Clinical trials in Cambridge are coordinated by the Cambridge Cancer Trials Centre (CCTC). The CCTC is a collaboration of Cancer Research UK, the University of Cambridge and Cambridge University Hospitals (CUH). The CCTC aims to improve the outcome for patients with cancer, or people who are at risk of developing cancer by designing and conducting clinical trials and studies involving new treatments.
The CCTC is located in S4 at Addenbrooke’s hospital. It accommodates around 100 research staff who are involved in the set-up, co-ordination and conduct of clinical and translational cancer research. The CCTC is led by its director, Professor Duncan Jodrell (Professor of Cancer Therapeutics, University of Cambridge).
Clinical trials are divided into different stages, called phases. The earliest phase trials (phases 0-1) may look at whether a drug is safe or the side effects it causes. For further information on early phase trials please follow link at bottom of page.
Late phase trials (phases 2 – 4) aim to test whether a new treatment is better than existing treatments. Most trials are just one phase but some trials cover more than one phase. For example phase 2/3 trials.
Phase 2 trials (also written as phase II) are often larger than early phase trials and there may be up to 100 or so people taking part. Sometimes in a phase 2 trial, a new treatment is compared with another treatment already in use. They aim to find out:
• If the new treatment works well enough to test in a larger phase 3 trial
• Which types of cancer the treatment works for
• More about side effects and how to manage them
• More about the best dose to use
If the results of the phase 2 trial shows that a new treatment may be as good as existing treatment, or better, it then moves into phase 3.
Phase 3 trials (also written as phase III) compare new treatments with the best currently available treatment (the standard treatment). These trials may compare:
• A completely new treatment with the standard treatment
• Different doses or ways of giving a standard treatment
• A new way of giving radiotherapy with the standard way.
These trials usually involved many more patients than phase 1 or 2. This is due to the differences in success rates may be small and so the trial needs many patients to be able to show the difference. Sometimes phase 3 trials involve thousands of patients in many different hospitals and even in different countries.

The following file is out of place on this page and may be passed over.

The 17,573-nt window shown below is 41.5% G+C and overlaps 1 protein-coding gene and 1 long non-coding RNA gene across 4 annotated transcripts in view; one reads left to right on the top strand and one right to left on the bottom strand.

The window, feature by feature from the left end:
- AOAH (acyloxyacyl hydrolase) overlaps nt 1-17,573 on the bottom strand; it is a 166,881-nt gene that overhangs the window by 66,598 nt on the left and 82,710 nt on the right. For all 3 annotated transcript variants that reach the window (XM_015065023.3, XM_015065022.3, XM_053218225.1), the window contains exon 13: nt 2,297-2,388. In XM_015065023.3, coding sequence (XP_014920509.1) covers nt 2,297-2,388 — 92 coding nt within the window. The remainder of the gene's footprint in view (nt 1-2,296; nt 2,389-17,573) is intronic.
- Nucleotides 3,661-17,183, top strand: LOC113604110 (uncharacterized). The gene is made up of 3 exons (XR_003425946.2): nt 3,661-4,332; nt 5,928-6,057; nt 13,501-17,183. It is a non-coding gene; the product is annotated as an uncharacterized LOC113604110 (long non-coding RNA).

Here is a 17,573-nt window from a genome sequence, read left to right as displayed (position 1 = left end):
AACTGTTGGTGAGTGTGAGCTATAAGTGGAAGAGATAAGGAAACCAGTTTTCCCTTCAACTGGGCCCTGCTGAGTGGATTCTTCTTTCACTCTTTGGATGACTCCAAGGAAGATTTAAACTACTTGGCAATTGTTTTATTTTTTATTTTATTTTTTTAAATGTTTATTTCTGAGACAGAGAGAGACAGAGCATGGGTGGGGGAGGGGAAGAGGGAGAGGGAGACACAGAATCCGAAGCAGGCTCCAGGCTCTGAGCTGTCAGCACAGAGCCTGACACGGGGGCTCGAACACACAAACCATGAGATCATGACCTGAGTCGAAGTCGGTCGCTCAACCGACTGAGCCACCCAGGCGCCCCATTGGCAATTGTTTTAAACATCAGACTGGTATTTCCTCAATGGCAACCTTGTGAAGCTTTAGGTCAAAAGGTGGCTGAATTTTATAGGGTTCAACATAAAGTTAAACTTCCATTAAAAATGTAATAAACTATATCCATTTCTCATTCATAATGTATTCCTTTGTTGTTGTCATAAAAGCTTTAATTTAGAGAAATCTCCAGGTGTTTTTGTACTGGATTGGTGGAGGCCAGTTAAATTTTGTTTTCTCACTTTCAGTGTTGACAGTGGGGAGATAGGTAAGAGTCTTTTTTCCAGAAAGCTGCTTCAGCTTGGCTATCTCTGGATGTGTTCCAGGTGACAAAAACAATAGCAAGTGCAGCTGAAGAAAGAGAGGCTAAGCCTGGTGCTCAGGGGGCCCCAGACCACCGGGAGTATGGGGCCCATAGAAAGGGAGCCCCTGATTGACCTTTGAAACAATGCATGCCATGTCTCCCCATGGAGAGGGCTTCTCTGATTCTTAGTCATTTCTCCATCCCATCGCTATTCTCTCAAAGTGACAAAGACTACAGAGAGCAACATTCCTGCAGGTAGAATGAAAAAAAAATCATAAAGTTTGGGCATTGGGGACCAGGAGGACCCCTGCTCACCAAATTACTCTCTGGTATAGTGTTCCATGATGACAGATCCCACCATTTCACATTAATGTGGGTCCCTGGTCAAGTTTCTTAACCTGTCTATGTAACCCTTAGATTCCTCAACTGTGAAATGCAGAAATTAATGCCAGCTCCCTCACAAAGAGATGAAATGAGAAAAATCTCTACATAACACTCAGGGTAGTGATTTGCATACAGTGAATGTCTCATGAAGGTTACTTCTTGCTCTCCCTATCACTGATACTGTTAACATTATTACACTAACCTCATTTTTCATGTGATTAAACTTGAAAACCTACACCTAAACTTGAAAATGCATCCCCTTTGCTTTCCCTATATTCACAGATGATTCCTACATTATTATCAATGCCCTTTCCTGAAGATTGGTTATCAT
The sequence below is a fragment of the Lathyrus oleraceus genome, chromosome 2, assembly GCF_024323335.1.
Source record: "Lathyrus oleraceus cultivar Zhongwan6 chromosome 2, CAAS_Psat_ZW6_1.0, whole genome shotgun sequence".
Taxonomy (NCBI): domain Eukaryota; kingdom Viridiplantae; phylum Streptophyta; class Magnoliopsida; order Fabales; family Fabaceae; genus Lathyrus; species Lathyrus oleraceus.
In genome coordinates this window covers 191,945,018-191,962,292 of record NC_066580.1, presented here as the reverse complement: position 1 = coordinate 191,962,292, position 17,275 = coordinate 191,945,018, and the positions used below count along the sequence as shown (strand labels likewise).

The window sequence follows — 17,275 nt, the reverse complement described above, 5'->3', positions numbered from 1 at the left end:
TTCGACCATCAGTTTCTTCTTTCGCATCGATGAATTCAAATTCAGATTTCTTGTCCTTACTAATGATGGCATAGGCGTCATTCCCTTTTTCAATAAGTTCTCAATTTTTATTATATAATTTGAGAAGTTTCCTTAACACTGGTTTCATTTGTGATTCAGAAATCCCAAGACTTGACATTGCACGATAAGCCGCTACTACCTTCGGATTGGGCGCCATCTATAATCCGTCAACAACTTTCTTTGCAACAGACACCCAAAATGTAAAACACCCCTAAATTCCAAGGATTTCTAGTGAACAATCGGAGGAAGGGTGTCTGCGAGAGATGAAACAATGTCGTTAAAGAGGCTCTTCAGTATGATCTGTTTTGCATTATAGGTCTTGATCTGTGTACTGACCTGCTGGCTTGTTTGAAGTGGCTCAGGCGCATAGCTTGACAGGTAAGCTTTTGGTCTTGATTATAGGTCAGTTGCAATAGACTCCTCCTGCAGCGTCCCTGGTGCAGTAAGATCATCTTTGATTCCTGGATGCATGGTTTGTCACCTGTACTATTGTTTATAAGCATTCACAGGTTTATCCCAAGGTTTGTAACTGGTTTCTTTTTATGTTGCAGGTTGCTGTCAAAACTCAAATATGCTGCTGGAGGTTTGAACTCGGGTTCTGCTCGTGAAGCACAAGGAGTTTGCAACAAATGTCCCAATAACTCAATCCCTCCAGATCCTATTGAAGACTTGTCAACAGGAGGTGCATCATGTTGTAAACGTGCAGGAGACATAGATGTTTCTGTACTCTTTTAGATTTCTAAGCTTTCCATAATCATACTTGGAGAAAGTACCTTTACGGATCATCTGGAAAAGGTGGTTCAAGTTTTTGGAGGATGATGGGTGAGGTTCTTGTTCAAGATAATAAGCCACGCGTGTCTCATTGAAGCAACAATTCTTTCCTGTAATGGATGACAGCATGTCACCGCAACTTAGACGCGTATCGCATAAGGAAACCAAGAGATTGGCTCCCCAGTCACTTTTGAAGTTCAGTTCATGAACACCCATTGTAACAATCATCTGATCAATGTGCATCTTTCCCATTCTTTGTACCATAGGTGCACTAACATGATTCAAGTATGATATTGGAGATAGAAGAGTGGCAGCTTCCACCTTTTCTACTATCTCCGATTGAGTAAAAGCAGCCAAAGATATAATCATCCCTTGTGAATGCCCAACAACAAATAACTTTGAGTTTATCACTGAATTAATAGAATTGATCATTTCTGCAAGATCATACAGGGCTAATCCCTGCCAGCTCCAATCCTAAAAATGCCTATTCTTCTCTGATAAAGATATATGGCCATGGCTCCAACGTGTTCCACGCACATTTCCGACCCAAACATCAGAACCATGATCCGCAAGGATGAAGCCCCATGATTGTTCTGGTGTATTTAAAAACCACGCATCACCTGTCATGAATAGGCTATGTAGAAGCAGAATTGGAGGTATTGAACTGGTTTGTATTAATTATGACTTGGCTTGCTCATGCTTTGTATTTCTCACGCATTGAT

Most phase 3 trials, and some phase 2 trials, are randomised. Randomised control trials are studies in which a number of similar patients are randomly assigned to 2 (or more) groups to test a specific drug, treatment or other intervention. One group (the experimental group) has the intervention being tested; the other (the control group) has the standard intervention, a dummy intervention (placebo) or no intervention at all. Outcomes are measured at specific times and any difference in response between the groups is assessed statistically.
Phase 4 trials (sometimes written as phase IV) are done after a drug has been shown to work and has been granted a licence. The main reasons for running phase 4 trials are to find out:
• More about the side effects and safety of the drug
• What the long term risks and benefits are
• How well the drug works when it is used more widely.
Approximately 2000 people participate in clinical trials run by CCTC every year. Patients are referred to Cambridge from all across East Anglia. Within the CCTC is the participation team, which is responsible for the care of the patient taking part, or thinking about taking part in clinical trials at Addenbrooke’s .
The participation team has been broken down into smaller cancer specific teams, each lead by a team lead. These teams are:
Aero-digestive – Colorectal, Head and Neck, Liver, Lung and Pancreas
Haematology – All blood cancers including Lymphomas
Radiotherapy – All trials with a radiotherapy element
Rarer cancers – Skin (including Melanoma), Brain (CNS), Sarcoma and Teenage and Young Adults (TYA)
Urology – Prostate, Renal, Testes and Bladder
Women’s – Breast and Gynaecological cancers
If you are a patient and want to know more about late phase trials relevant to you, please click on the relevant treatment site in the blue tabs above. All information regarding each type of cancer has been found on Cancer Research UK.
If you want to come to Cambridge and have a discussion about a particular trial, or find out if there is one suitable for you, or what trials may be available in the future, you will need to have a referral letter from your oncologist.
Once the referral letter has been received by one of our Consultants, we would plan to see you in one of our clinics within two to three weeks.